Bangko Sentral ng Pilipinas (BSP) Governor Felipe M. Medalla said on Tuesday, Aug. 9, that the latest gross domestic product (GDP) growth rate of 7.4 percent is within their expected range for the second quarter.
Medalla, however, declined to give a hint of how the lower-than-expected GDP outturn will influence the level of policy rate increase they will decide on when the Monetary Board meets next week, on Aug. 18.
“As a rule, I won’t say anything on how new info will affect policy rates in coming meetings of the MB (Monetary Board),” he said on Viber message. But, Medalla did comment that the 7.4 percent GDP growth was “well within our forecast range.”
The BSP chief last week reiterated that he expects the full year GDP to grow comfortably at seven percent in 2022, which was within the 6.5 percent to 7.5 percent target range of the government. With the first quarter growth of 8.2 percent and the latest at 7.4 percent, GDP has expanded by 7.8 percent in the first half.
Medalla has signalled that the probability of raising the policy rate by 50 basis points (bps) next week is greater after the July inflation hit a new high of 6.4 percent for the year. Inflation year-to-date average at 4.7 percent, above the two percent to four percent government target. Currently, the BSP rate is at 3.25 percent which is a negative real rate given that inflation rate is higher than the key borrowing rate.
In separate commentaries, British bank HSBC and Bank of the Philippine Islands (BPI) economists said high inflation resulted in slower growth in consumption during the second quarter.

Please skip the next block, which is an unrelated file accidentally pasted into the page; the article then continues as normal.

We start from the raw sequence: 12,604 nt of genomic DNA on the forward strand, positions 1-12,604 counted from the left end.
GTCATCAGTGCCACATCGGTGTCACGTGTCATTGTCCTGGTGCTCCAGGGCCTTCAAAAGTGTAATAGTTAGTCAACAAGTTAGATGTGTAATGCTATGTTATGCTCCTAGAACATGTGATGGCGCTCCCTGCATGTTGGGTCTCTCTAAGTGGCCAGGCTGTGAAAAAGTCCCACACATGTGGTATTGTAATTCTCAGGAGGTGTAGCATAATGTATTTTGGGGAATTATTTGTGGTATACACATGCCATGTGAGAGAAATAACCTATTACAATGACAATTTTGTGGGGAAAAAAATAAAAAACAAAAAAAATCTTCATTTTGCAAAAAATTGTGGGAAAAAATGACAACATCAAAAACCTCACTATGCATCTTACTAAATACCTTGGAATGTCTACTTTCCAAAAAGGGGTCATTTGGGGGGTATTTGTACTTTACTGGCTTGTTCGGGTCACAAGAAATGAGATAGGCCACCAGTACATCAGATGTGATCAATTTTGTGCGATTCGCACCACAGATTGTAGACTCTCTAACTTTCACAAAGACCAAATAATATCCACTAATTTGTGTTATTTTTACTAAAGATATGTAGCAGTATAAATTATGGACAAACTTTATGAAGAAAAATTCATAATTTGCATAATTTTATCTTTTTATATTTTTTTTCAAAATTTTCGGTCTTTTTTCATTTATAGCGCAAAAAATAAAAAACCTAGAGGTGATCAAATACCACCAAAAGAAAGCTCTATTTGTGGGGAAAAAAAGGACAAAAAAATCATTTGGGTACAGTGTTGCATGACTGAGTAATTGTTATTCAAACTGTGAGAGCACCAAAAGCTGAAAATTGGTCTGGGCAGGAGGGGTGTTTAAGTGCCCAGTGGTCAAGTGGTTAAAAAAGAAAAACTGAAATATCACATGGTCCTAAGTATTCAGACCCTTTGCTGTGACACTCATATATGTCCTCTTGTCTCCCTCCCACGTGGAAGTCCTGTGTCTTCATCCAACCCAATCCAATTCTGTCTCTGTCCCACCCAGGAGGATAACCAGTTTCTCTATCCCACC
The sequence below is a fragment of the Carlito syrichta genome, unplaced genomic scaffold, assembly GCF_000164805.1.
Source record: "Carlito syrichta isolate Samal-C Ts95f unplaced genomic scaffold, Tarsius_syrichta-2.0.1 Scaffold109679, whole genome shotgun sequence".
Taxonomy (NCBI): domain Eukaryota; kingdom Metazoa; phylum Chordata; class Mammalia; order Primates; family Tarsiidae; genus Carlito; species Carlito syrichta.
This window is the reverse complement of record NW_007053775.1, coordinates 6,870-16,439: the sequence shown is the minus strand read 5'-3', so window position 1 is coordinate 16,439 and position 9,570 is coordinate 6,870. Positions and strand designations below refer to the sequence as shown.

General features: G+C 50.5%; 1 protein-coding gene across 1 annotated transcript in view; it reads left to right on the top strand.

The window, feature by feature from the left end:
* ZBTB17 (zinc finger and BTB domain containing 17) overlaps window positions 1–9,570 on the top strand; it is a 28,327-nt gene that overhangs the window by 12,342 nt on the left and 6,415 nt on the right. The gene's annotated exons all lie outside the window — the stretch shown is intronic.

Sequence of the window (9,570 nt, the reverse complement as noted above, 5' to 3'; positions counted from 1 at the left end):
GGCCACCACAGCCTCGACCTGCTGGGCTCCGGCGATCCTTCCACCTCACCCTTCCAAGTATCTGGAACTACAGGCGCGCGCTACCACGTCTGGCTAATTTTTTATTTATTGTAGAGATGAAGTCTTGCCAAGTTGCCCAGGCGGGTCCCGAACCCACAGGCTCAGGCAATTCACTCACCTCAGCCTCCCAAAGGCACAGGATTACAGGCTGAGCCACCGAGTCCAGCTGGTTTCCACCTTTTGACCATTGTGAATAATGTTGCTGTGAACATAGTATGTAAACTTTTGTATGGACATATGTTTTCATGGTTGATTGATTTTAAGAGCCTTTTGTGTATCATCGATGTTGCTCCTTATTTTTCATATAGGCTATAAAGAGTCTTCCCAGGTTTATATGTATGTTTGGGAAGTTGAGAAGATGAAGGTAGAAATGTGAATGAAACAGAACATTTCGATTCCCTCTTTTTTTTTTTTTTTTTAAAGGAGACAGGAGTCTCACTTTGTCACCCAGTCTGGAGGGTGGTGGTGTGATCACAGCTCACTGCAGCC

HSBC’s Aris Dacanay, who expected the GDP to grow by 7.7 percent in the second quarter, said that with the slower growth, he now thinks the BSP will increase the policy rate by a modest 25 bps next week.
He said with elevated inflation and central banks such as the BSP adjusting rates higher in the second half of 2022, Purchasing Managers Index (PMI) indicators show slowing growth. “The PMI new orders minus inventory measure is now in negative territory in July (and this) can potentially mean that there may not be enough demand in the coming months to consume the goods that were already produced, lessening the need for firms to produce more,” said Dacanay.
He also said the latest GDP print “gives a wispy hint that a bigger slowdown may be arriving soon” with inflation affecting consumption and slower global demand is taking a toll on export demand.
“The risk of higher interest rates may be delaying investments. Not only are these enough to offset the tailwinds from re-opening, but these will likely be more pronounced in 3Q and 4Q of 2022 as the BSP, the Fed, and other ASEAN central banks keep riding (or are about to ride) the tightening express to rein in both demand and inflation,” said Dacanay.
BPI Research, meantime, expects slower growth in the second half of 2022 due to fading base effects and high inflation.
It forecasts a full year GDP growth of 6.3 percent, lower than its previous 6.7 percent projection. The Ayala-led bank said the BSP still have space to hike rates by 100 bps, which will bring the key rate from 3.25 percent to 4.25 percent by end-year.
Despite the slowing economy, BPI said the BSP has leeway for further tightening to “ensure that the pass thru effects of a sharp weakening of the peso doesn’t dampen demand further.”
“Even with the aggressive hikes, interest rates at present are still historically low and accommodative. We believe the economy has enough capacity to absorb additional rate hikes. GDP growth may slow down a bit because of higher interest rates, but it might be worse if inflation goes up further,” said BPI.
As for the exchange rate, BPI expects the peso depreciation to continue in the medium term due to higher import requirements. It noted that dollar demand will keep the peso at the P55 level.
Credit belongs to : www.mb.com.ph